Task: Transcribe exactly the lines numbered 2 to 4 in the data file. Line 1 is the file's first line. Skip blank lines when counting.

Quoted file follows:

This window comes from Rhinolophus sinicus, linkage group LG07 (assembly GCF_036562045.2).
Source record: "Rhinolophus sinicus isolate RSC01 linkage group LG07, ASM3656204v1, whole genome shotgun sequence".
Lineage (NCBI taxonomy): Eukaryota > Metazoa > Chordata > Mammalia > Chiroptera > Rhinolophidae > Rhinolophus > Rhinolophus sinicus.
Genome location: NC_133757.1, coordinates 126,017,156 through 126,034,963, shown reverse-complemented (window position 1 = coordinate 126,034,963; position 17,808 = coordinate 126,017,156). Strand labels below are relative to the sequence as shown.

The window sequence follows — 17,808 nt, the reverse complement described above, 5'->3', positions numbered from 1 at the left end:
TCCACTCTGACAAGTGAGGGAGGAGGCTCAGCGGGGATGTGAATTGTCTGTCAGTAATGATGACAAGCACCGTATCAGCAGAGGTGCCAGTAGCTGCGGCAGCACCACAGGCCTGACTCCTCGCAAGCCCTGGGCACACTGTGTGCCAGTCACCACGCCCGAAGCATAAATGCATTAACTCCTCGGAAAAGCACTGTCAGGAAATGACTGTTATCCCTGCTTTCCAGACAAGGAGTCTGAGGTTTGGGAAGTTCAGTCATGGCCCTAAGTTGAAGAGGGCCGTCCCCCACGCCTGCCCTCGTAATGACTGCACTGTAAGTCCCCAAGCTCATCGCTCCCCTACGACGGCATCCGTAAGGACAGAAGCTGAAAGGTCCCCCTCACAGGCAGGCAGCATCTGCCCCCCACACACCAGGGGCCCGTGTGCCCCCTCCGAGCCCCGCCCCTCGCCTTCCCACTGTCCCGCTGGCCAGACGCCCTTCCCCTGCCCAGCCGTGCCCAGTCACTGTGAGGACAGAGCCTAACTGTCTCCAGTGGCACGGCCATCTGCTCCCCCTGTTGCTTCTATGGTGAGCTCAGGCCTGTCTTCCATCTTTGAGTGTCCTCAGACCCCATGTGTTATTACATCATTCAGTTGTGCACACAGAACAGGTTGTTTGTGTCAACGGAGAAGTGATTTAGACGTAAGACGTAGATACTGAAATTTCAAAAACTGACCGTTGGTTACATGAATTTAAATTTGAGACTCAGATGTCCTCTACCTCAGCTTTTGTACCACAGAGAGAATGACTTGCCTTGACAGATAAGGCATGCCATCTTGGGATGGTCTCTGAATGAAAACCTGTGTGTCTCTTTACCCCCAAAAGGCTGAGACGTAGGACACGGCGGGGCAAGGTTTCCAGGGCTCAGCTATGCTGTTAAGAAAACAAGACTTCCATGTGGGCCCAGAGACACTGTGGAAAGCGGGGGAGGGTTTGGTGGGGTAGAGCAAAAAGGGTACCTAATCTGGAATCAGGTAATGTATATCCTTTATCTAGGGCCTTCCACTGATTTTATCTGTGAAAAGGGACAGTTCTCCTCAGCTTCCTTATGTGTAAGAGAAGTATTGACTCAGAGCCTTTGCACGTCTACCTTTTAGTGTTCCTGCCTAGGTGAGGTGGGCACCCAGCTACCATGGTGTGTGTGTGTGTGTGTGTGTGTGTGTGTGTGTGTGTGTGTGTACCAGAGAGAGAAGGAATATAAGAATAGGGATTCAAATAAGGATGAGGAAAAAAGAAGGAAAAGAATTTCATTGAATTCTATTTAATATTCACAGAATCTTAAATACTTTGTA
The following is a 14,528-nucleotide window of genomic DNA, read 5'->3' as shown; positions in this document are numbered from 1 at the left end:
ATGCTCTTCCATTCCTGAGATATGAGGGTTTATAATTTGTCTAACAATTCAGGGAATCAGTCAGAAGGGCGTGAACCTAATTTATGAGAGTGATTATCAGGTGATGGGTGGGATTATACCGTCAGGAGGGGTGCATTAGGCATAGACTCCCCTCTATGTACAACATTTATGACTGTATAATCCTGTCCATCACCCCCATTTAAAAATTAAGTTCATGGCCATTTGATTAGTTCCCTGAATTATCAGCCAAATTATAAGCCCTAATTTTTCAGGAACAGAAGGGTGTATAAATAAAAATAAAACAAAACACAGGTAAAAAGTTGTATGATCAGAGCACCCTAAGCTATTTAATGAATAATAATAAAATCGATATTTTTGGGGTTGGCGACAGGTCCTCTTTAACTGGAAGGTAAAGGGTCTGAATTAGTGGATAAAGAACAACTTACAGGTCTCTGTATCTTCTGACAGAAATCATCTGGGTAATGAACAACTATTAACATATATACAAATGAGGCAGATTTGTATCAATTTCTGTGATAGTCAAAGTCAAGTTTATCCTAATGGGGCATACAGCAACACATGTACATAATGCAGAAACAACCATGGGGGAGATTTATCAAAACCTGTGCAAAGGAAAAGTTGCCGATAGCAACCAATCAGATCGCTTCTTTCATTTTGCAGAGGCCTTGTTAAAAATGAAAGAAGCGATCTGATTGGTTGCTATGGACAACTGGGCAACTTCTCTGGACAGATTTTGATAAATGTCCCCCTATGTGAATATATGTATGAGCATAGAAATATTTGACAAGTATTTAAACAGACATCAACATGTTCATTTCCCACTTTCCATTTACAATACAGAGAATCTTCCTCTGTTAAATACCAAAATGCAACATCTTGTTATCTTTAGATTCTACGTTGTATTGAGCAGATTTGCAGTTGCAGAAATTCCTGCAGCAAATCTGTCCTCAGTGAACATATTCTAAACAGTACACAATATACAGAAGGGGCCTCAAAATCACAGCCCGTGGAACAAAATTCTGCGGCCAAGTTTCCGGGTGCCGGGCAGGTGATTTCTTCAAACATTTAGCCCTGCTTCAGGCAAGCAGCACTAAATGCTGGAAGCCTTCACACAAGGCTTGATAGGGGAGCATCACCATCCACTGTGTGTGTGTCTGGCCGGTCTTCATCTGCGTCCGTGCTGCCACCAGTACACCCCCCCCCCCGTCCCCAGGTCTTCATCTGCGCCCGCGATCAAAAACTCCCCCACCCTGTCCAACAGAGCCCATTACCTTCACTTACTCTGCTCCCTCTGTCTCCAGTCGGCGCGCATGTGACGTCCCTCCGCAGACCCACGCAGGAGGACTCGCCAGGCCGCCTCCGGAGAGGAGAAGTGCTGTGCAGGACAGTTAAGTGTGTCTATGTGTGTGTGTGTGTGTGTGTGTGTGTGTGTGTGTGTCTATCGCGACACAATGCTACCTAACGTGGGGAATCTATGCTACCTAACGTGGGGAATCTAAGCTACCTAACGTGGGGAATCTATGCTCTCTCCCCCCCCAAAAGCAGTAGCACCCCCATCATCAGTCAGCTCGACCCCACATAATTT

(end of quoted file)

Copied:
Source record: "Rhinolophus sinicus isolate RSC01 linkage group LG07, ASM3656204v1, whole genome shotgun sequence".
Lineage (NCBI taxonomy): Eukaryota > Metazoa > Chordata > Mammalia > Chiroptera > Rhinolophidae > Rhinolophus > Rhinolophus sinicus.
Genome location: NC_133757.1, coordinates 126,017,156 through 126,034,963, shown reverse-complemented (window position 1 = coordinate 126,034,963; position 17,808 = coordinate 126,017,156). Strand labels below are relative to the sequence as shown.